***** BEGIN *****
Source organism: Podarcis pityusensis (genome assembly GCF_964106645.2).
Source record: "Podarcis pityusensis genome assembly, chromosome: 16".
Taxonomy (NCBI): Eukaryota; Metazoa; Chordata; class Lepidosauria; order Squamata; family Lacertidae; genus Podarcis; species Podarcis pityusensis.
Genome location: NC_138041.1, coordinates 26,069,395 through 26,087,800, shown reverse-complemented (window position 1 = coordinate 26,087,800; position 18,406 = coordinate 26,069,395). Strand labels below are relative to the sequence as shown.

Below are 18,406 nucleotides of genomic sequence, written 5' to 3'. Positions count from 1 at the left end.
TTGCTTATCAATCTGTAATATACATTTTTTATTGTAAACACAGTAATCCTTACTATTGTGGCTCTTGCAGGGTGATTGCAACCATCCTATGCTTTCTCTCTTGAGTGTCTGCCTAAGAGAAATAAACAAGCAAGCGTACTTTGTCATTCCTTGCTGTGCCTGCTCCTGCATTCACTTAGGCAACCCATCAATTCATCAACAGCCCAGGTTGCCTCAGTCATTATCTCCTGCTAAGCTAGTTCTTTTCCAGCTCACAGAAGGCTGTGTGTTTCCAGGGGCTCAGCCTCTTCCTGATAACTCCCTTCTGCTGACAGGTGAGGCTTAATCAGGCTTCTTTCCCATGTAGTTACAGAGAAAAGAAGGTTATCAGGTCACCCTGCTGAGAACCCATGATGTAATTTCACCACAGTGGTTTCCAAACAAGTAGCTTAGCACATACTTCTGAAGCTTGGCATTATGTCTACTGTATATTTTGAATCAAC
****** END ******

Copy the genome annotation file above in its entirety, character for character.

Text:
Source organism: Podarcis pityusensis (genome assembly GCF_964106645.2).
Source record: "Podarcis pityusensis genome assembly, chromosome: 16".
Taxonomy (NCBI): Eukaryota; Metazoa; Chordata; class Lepidosauria; order Squamata; family Lacertidae; genus Podarcis; species Podarcis pityusensis.
Genome location: NC_138041.1, coordinates 26,069,395 through 26,087,800, shown reverse-complemented (window position 1 = coordinate 26,087,800; position 18,406 = coordinate 26,069,395). Strand labels below are relative to the sequence as shown.

Below are 18,406 nucleotides of genomic sequence, written 5' to 3'. Positions count from 1 at the left end.
TTGCTTATCAATCTGTAATATACATTTTTTATTGTAAACACAGTAATCCTTACTATTGTGGCTCTTGCAGGGTGATTGCAACCATCCTATGCTTTCTCTCTTGAGTGTCTGCCTAAGAGAAATAAACAAGCAAGCGTACTTTGTCATTCCTTGCTGTGCCTGCTCCTGCATTCACTTAGGCAACCCATCAATTCATCAACAGCCCAGGTTGCCTCAGTCATTATCTCCTGCTAAGCTAGTTCTTTTCCAGCTCACAGAAGGCTGTGTGTTTCCAGGGGCTCAGCCTCTTCCTGATAACTCCCTTCTGCTGACAGGTGAGGCTTAATCAGGCTTCTTTCCCATGTAGTTACAGAGAAAAGAAGGTTATCAGGTCACCCTGCTGAGAACCCATGATGTAATTTCACCACAGTGGTTTCCAAACAAGTAGCTTAGCACATACTTCTGAAGCTTGGCATTATGTCTACTGTATATTTTGAATCAAC